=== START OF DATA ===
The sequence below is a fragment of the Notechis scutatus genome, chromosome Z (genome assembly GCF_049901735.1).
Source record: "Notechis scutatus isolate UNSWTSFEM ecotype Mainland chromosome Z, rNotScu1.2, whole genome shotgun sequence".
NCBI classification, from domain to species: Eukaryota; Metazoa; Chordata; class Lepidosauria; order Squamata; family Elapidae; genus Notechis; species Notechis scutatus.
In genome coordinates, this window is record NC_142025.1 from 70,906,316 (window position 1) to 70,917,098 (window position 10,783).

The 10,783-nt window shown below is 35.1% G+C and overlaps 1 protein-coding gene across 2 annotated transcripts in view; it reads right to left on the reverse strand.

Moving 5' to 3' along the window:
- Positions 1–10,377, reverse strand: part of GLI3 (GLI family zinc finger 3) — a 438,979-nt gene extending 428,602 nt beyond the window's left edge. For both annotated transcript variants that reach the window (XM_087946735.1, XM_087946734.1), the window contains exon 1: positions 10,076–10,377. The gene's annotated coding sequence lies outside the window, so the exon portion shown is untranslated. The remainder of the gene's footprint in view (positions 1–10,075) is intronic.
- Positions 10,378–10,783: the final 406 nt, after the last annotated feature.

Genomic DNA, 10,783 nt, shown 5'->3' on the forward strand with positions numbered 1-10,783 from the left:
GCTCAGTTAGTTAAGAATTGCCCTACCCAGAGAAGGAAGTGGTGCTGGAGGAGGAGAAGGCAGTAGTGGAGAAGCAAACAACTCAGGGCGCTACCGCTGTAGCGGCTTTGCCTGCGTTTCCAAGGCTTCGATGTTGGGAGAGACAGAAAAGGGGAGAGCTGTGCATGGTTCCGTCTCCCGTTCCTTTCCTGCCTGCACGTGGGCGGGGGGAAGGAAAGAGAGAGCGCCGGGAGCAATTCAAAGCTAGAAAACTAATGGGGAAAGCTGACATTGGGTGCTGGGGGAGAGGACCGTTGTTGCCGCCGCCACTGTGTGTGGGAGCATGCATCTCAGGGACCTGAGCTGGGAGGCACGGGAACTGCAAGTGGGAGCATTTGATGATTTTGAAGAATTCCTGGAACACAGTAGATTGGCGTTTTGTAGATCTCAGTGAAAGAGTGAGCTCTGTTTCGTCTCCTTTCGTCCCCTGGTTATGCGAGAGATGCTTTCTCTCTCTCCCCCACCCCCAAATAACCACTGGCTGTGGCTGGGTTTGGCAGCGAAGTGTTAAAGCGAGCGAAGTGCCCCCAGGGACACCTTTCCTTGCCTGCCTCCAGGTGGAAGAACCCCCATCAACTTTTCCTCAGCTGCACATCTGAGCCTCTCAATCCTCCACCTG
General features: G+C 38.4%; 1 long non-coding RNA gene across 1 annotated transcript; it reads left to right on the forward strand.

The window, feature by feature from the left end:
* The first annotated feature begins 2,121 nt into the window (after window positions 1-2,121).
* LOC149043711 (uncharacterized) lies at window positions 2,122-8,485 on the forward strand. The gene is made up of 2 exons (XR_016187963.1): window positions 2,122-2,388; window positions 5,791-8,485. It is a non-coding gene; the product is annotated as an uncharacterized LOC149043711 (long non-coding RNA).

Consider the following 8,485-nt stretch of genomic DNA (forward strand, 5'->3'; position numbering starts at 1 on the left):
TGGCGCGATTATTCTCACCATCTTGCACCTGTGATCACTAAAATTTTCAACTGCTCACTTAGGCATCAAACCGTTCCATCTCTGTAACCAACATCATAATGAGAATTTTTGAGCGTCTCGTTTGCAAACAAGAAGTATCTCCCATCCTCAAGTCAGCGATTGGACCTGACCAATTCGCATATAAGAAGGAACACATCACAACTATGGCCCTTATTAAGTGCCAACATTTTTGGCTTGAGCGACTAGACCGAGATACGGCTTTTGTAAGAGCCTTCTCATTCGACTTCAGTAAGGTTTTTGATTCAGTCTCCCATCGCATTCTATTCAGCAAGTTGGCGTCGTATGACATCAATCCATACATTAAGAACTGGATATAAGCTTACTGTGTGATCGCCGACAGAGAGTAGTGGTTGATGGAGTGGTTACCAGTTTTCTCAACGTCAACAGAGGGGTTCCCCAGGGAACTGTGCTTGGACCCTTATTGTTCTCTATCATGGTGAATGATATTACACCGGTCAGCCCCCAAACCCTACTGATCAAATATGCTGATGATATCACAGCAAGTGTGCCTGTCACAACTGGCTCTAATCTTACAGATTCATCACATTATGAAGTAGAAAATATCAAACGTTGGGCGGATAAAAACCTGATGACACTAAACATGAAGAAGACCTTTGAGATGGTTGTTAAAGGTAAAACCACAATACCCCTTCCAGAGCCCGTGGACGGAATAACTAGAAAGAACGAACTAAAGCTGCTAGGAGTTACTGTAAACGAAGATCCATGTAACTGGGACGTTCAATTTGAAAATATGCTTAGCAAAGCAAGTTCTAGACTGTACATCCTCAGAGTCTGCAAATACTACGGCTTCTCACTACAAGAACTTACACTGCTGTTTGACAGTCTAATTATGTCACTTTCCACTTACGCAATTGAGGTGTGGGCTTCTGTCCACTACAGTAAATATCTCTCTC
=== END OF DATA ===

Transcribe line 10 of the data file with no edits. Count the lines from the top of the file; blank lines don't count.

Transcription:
GCTCAGTTAGTTAAGAATTGCCCTACCCAGAGAAGGAAGTGGTGCTGGAGGAGGAGAAGGCAGTAGTGGAGAAGCAAACAACTCAGGGCGCTACCGCTGTAGCGGCTTTGCCTGCGTTTCCAAGGCTTCGATGTTGGGAGAGACAGAAAAGGGGAGAGCTGTGCATGGTTCCGTCTCCCGTTCCTTTCCTGCCTGCACGTGGGCGGGGGGAAGGAAAGAGAGAGCGCCGGGAGCAATTCAAAGCTAGAAAACTAATGGGGAAAGCTGACATTGGGTGCTGGGGGAGAGGACCGTTGTTGCCGCCGCCACTGTGTGTGGGAGCATGCATCTCAGGGACCTGAGCTGGGAGGCACGGGAACTGCAAGTGGGAGCATTTGATGATTTTGAAGAATTCCTGGAACACAGTAGATTGGCGTTTTGTAGATCTCAGTGAAAGAGTGAGCTCTGTTTCGTCTCCTTTCGTCCCCTGGTTATGCGAGAGATGCTTTCTCTCTCTCCCCCACCCCCAAATAACCACTGGCTGTGGCTGGGTTTGGCAGCGAAGTGTTAAAGCGAGCGAAGTGCCCCCAGGGACACCTTTCCTTGCCTGCCTCCAGGTGGAAGAACCCCCATCAACTTTTCCTCAGCTGCACATCTGAGCCTCTCAATCCTCCACCTG